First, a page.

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NHL Playoffs 2011: Blackhawks A Rare Chicago Team To Back Into Playoffs

The Blackhawks backed in to the playoffs. Now they have to take their chance and make the most of it.

Patrick Kane, Duncan Keith and Jonathan Toews of the Chicago Blackhawks celebrate Jonathan Toews' goal during game action against the Toronto Maple Leafs at the Air Canada Centre in Toronto, Ontario, Canada. (Photo by Abelimages/Getty Images)
Patrick Kane, Duncan Keith and Jonathan Toews of the Chicago Blackhawks celebrate Jonathan Toews' goal during game action against the Toronto Maple Leafs at the Air Canada Centre in Toronto, Ontario, Canada. (Photo by Abelimages/Getty Images)
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There's one consolation for Blackhawks fans now that they know their flawed playoff team is headed to Vancouver to begin their playoff series on Wednesday night.

They can't possibly play worse on the road than at home, where they have run up a string of embarrassments, the latest of which was Sunday's 4-3 loss to the Red Wings when one lousy point would have eliminated the evening drama of biting nails to see if Minnesota could beat Dallas to clinch the Hawks' postseason berth.

All season, coach Joel Quenneville warned his team that leaving points on the ice from a slew of home games they should have at least tied, if not won outright, would come back to haunt them. He said it again Sunday. Losses to also-rans like Edmonton (twice in 10 days), two to Colorado and Minnesota, among others, made the effort to defend the Stanley Cup with a depleted, under-performing and oft-injured roster much harder than need be.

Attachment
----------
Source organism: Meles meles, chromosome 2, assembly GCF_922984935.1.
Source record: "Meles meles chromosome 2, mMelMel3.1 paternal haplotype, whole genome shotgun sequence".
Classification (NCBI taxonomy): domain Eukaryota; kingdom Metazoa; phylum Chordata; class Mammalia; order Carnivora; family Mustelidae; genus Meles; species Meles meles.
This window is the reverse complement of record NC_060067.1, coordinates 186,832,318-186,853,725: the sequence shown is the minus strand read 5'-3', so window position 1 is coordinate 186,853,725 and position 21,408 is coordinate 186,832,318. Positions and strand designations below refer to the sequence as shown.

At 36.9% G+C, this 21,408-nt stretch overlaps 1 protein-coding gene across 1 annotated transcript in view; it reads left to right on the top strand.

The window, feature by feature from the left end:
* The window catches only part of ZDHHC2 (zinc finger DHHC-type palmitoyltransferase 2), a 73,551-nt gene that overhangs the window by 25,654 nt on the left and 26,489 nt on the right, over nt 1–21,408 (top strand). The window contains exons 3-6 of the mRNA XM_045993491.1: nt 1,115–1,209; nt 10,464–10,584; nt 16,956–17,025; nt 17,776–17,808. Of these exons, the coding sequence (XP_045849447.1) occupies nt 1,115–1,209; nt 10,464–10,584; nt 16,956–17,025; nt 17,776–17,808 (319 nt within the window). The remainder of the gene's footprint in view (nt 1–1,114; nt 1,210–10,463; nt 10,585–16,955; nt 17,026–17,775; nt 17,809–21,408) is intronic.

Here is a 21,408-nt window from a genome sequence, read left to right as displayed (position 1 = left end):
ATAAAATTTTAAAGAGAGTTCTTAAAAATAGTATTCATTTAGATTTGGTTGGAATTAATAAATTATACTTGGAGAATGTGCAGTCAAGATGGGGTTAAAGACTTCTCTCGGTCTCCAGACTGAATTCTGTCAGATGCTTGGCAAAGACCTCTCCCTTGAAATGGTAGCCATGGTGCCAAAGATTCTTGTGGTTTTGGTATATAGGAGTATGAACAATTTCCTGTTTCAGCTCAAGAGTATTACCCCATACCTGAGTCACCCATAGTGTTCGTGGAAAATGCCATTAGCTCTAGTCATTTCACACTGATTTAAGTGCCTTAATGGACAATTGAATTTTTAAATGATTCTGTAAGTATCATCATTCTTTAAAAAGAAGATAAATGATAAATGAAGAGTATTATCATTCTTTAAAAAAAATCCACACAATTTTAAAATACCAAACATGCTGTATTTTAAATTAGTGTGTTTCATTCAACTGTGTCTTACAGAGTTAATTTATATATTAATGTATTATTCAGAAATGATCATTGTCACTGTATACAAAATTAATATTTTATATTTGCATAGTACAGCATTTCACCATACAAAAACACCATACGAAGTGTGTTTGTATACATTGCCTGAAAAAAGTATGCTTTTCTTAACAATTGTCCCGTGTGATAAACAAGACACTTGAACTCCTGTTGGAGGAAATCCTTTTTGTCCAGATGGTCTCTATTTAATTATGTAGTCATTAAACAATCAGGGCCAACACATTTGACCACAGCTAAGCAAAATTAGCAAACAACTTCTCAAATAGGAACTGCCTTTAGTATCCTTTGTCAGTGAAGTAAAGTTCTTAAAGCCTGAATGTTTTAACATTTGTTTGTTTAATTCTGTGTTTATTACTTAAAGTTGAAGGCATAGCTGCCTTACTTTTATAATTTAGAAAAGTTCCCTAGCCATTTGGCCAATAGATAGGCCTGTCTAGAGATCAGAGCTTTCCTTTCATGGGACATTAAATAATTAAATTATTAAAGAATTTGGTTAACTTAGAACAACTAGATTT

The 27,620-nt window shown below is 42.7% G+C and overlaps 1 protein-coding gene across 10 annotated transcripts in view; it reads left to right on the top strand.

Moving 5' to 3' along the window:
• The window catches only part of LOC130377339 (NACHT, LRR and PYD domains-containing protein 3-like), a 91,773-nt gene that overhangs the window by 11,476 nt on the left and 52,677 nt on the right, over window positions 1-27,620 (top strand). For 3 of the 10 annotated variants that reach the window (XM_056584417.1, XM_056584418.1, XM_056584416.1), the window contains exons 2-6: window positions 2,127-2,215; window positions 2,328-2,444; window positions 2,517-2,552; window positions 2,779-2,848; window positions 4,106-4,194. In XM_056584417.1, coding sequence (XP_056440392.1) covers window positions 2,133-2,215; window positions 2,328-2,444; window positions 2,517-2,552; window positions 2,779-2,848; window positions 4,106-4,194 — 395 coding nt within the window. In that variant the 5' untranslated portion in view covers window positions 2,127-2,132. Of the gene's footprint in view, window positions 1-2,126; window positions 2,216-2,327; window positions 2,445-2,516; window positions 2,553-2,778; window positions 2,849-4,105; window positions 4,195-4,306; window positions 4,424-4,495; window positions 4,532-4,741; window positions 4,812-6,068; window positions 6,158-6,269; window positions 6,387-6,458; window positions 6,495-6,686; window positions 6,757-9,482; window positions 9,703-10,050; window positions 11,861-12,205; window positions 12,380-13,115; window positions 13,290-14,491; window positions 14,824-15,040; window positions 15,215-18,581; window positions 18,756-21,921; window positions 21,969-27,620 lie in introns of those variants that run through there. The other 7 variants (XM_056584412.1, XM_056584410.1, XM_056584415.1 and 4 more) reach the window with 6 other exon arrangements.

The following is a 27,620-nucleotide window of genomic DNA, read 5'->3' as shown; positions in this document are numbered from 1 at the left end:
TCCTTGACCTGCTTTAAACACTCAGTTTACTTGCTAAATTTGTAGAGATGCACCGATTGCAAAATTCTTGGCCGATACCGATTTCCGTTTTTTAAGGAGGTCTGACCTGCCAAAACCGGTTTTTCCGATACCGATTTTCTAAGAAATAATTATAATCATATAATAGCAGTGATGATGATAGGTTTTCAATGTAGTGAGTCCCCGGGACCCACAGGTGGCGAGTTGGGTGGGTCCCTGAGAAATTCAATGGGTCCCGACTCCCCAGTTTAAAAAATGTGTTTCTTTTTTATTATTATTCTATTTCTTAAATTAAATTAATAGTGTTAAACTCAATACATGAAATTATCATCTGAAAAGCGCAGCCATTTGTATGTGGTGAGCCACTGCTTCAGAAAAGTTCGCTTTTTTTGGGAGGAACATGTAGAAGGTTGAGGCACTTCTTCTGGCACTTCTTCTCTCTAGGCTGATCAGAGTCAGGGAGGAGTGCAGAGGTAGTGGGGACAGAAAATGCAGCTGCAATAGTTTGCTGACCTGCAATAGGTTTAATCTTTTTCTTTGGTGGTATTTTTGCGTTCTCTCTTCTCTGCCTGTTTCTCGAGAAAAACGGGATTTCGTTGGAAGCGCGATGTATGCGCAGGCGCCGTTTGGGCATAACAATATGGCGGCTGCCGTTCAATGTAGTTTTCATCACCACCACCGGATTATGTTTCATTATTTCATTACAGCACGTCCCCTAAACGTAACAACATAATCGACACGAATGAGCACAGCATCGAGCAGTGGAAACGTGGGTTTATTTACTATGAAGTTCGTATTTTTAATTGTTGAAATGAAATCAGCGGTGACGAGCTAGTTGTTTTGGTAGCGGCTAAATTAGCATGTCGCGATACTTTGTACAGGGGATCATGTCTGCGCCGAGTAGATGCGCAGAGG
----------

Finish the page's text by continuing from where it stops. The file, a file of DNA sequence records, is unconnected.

And with a 20-12-9 road record, maybe the Hawks can steal one of the first two games at Rogers Center.  They'll spend the next couple of days trying to find someone to park himself by Robert Luongo. Dustin Byfuglien cast a giant shadow, so the would-be psych-out artist for Luongo will be greatly diminished in stature this year -- unless Quenneville tells 6-foot-8 John Scott to simply hang around Luongo for want of anything better to do.

The way things stand to play out, I'm afraid the Hawks' main legacy from this season will be to rank as an uncommon Chicago team to back into a postseason -- someone else does their clinching for them. Almost all Chicago postseason entries have actually posted victories to pave their way into the playoffs.

But recent Chicago playoff teams haven't done well in the postseason, with the exception of last year's Blackhawks Stanley Cup champions. The Bulls managed to win a couple of games against tough Celtics and Cavaliers teams, but the Cubs and White Sox made early exits from their recent postseasons, with the Cubs getting swept in their last two playoff efforts in 2007 and 2008.

Somehow, I don't envision a similar Vancouver sweep. But I see a powerful revenge factor at work among the Canucks, still smarting from two consecutive playoff knockouts at the hands of the Hawks.

The only way the (barely) eighth Western Conference seed has a chance is to somehow tap into that wellspring of Canucks emotion and use it for the Hawks' own advantage. Yet I wouldn't be so confident if the Hawks steal the first two games in Vancouver. They get to play three at home, max, in this series. Doesn't sound promising, huh?

Three weeks ago, I projected the Hawks would end up with 99 points. They finished with 97, in far different ways than could have been predicted, including two road wins in Detroit. I'm through predicting. This Hawks team has gotten me all goofed up. Imagine what they've done to themselves with that kind of style this season.